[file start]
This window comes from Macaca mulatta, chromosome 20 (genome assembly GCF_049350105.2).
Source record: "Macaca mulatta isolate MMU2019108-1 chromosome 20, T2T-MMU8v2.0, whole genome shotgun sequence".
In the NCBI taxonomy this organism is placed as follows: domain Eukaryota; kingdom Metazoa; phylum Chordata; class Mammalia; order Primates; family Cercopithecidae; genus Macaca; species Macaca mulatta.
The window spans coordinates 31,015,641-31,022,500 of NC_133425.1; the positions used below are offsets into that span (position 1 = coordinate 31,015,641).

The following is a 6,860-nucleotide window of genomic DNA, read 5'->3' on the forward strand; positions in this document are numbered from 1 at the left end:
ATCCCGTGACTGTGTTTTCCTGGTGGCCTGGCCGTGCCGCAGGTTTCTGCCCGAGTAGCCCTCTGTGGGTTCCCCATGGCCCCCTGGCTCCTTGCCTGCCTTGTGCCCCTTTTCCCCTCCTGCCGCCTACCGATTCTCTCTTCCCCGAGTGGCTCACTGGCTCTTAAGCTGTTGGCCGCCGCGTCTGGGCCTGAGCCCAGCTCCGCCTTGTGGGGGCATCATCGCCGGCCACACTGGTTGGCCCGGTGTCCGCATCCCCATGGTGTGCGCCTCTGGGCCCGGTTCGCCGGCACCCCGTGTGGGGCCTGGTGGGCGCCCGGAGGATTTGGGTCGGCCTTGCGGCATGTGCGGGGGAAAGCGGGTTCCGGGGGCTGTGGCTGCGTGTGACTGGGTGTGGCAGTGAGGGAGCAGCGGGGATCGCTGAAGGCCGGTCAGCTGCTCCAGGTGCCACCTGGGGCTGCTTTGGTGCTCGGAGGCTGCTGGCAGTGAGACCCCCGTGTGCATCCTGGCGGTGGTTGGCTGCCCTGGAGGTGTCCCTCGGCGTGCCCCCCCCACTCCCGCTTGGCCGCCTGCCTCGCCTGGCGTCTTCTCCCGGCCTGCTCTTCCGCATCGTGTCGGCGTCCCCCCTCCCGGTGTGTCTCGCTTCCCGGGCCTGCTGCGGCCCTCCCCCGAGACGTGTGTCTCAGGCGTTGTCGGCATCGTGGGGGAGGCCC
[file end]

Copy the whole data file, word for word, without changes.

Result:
This window comes from Macaca mulatta, chromosome 20 (genome assembly GCF_049350105.2).
Source record: "Macaca mulatta isolate MMU2019108-1 chromosome 20, T2T-MMU8v2.0, whole genome shotgun sequence".
In the NCBI taxonomy this organism is placed as follows: domain Eukaryota; kingdom Metazoa; phylum Chordata; class Mammalia; order Primates; family Cercopithecidae; genus Macaca; species Macaca mulatta.
The window spans coordinates 31,015,641-31,022,500 of NC_133425.1; the positions used below are offsets into that span (position 1 = coordinate 31,015,641).

The following is a 6,860-nucleotide window of genomic DNA, read 5'->3' on the forward strand; positions in this document are numbered from 1 at the left end:
ATCCCGTGACTGTGTTTTCCTGGTGGCCTGGCCGTGCCGCAGGTTTCTGCCCGAGTAGCCCTCTGTGGGTTCCCCATGGCCCCCTGGCTCCTTGCCTGCCTTGTGCCCCTTTTCCCCTCCTGCCGCCTACCGATTCTCTCTTCCCCGAGTGGCTCACTGGCTCTTAAGCTGTTGGCCGCCGCGTCTGGGCCTGAGCCCAGCTCCGCCTTGTGGGGGCATCATCGCCGGCCACACTGGTTGGCCCGGTGTCCGCATCCCCATGGTGTGCGCCTCTGGGCCCGGTTCGCCGGCACCCCGTGTGGGGCCTGGTGGGCGCCCGGAGGATTTGGGTCGGCCTTGCGGCATGTGCGGGGGAAAGCGGGTTCCGGGGGCTGTGGCTGCGTGTGACTGGGTGTGGCAGTGAGGGAGCAGCGGGGATCGCTGAAGGCCGGTCAGCTGCTCCAGGTGCCACCTGGGGCTGCTTTGGTGCTCGGAGGCTGCTGGCAGTGAGACCCCCGTGTGCATCCTGGCGGTGGTTGGCTGCCCTGGAGGTGTCCCTCGGCGTGCCCCCCCCACTCCCGCTTGGCCGCCTGCCTCGCCTGGCGTCTTCTCCCGGCCTGCTCTTCCGCATCGTGTCGGCGTCCCCCCTCCCGGTGTGTCTCGCTTCCCGGGCCTGCTGCGGCCCTCCCCCGAGACGTGTGTCTCAGGCGTTGTCGGCATCGTGGGGGAGGCCC